You may not get how momentous this rescue was for me, or for this young man. We both lived through it. I could have gotten into the car with a serial killer. He could have picked one up. Trust, faith, belief in humanity is most often rewarded with criminal activity or death in today's world. If you've ever considered stopping for someone stranded beside the road, and felt guilty when you did not, perhaps you'll have an insight of how difficult the decision to be a caring human being is these days.

Its a huge risk. There is no shame (in my opinion) in driving by. You just never know. Ask the two cops who got killed sitting in their squad car drinking coffee and shooting the breeze about nothing important to anybody but them.

Life can be dangerous and risky. But sometimes, its beautiful and fulfilling.

Wednesday, November 2, 2016


Hey Everyone **waves** I'm on the road and forgot to schedule a post, so this will be really short and sorry about no links. Internet is crappy.

November already; time for turkey and family get-togethers. Yipeee!!! And NaNoWriMo. Wow, I'd forgotten about that one. I think this will be my last post for the year, just so much going on in life, and I'm hoping lots of people are also taking time off to spend with family and stuff. And writing, of course.

This month the IWSG asked what our favorite part of writing is. For me, its all about the research. I seem to need to research every little thing that comes up. Names, settings, genre's, the price of tea in Boston at the time of the Tea Party - although I've never had a need for this interesting tidbit. Sometimes I think I start a writing project so I have an excuse to sift through meaningless information. *sighs*

You can congratulate me on getting my story wrote and submitted for this year's Anthology. Yay me!! Got it done on the last possible day, mostly because I'm an expert procrastinator; and guess what tops my list of favorite procrastination activities? Yep, research. Had to find just the right Welsh names, some Tuatha De deities, the right location, scary little creatures, when the winter/spring solstice is. All kinds of stuff that, had I just written the story and cleaned it up with those minor details in the editing/revision phase, kept the story from just flowing.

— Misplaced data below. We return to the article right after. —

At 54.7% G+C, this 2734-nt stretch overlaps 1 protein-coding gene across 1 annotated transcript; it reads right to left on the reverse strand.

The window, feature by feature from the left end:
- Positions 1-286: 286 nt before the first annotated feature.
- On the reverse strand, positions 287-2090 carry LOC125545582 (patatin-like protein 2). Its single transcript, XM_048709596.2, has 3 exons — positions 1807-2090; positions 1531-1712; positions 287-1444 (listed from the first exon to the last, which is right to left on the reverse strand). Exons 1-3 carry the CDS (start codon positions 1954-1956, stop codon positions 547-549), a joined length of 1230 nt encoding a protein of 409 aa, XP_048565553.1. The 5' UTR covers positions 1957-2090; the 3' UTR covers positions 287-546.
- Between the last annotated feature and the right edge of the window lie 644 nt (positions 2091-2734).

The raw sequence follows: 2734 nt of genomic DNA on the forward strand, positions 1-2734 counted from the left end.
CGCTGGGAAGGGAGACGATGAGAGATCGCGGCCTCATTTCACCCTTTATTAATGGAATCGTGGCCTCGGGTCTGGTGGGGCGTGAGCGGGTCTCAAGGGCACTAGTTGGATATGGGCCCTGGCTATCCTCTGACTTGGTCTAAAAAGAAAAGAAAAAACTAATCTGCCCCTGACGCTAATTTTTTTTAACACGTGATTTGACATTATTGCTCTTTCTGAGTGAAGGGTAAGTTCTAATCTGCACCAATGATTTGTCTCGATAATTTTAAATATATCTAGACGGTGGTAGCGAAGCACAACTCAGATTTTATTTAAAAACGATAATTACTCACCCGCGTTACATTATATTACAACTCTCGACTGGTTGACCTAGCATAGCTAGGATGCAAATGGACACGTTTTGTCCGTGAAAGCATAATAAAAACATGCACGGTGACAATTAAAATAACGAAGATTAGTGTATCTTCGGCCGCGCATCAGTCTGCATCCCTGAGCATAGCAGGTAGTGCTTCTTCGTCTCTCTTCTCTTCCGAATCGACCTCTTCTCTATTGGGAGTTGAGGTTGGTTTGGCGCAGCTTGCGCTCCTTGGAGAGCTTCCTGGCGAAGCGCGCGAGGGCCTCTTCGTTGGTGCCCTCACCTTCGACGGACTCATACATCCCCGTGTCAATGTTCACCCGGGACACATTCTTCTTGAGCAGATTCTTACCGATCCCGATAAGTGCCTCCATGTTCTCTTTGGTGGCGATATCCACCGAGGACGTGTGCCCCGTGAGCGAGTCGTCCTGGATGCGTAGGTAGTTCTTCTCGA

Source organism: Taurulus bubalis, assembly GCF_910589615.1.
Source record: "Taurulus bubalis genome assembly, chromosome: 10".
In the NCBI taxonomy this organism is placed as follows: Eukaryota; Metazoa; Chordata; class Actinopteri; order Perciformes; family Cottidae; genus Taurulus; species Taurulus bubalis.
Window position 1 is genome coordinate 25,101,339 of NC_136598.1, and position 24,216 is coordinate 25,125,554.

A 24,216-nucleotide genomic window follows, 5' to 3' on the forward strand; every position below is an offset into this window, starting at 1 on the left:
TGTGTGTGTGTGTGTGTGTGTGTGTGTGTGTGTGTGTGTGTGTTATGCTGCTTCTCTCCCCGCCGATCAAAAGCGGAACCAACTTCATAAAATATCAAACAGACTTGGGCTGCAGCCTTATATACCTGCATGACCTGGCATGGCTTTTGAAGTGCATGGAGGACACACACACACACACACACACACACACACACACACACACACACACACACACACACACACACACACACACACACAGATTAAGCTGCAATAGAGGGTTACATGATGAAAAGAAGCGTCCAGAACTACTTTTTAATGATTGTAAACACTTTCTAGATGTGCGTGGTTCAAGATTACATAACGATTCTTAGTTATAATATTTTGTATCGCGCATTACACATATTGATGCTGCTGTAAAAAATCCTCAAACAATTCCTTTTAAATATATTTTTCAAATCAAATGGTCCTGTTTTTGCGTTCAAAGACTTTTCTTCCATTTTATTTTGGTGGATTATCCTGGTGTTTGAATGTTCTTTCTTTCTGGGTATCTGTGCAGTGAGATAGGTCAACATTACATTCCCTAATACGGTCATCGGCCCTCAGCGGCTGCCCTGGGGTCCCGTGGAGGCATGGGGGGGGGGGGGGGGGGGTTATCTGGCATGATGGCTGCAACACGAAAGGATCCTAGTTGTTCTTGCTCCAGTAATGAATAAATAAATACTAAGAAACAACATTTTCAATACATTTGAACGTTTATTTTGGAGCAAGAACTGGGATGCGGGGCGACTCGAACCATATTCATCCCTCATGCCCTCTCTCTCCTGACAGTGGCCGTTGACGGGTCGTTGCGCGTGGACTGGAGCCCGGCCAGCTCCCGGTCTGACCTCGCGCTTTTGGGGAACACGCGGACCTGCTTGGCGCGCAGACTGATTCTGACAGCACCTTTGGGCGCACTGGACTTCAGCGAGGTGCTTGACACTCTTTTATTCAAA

I do enjoy writing, creating characters and situations for them to work through, and I think I'm better at the editing/revision stuff (fill in details and flesh out characters/plots); but really, I love the excuse to look up stuff on the internet.

Good luck to everyone who submitted an entry to the anthology. And also, happy writing to all those participating in NaNo this year.

Thank you to Alex Cavanaugh and his helpers for hosting this months Insecure Writers Support Group. I'll be visiting around as I can.

Wednesday, October 26, 2016

What its like when I'm writing

This is how I feel when I'm actually writing something for publication - not for blogger post. Which is why I've been internet/blogger silent the last few weeks.

Do you crawl in a cave when you're writing on a new idea?

Friday, October 21, 2016



Blake Herro is a cop in the Cleveland Police Force. Ever since he was a child he wanted to do right by the city he loved by cleaning up the streets and protecting its citizens. Red, a notorious mobster, has other plans.

On a bitter December night, ten police officers are drawn into a trap and killed by Red’s followers. Blake wants to bring down the Mob to avenge his fallen brothers and to prevent other cops from being murdered. Except the only way he can do that is by infiltrating the Mob.

Every minute he’s with these mobsters he’s in danger. Around every corner lies the threat of coming face to face with a gun. Will he make it out of the Mob alive or will he be their next victim?


To celebrate, 30 Seconds, the follow up story, is on sale for 99 cents!

Sale Oct. 21st – Nov. 4th



Chrys Fey is the author of the Disaster Crimes Series (Hurricane Crimes and Seismic Crimes), as well as these releases from The Wild Rose Press: 30 Seconds, Ghost of Death, and Witch of Death. Website / Blog / Facebook / Twitter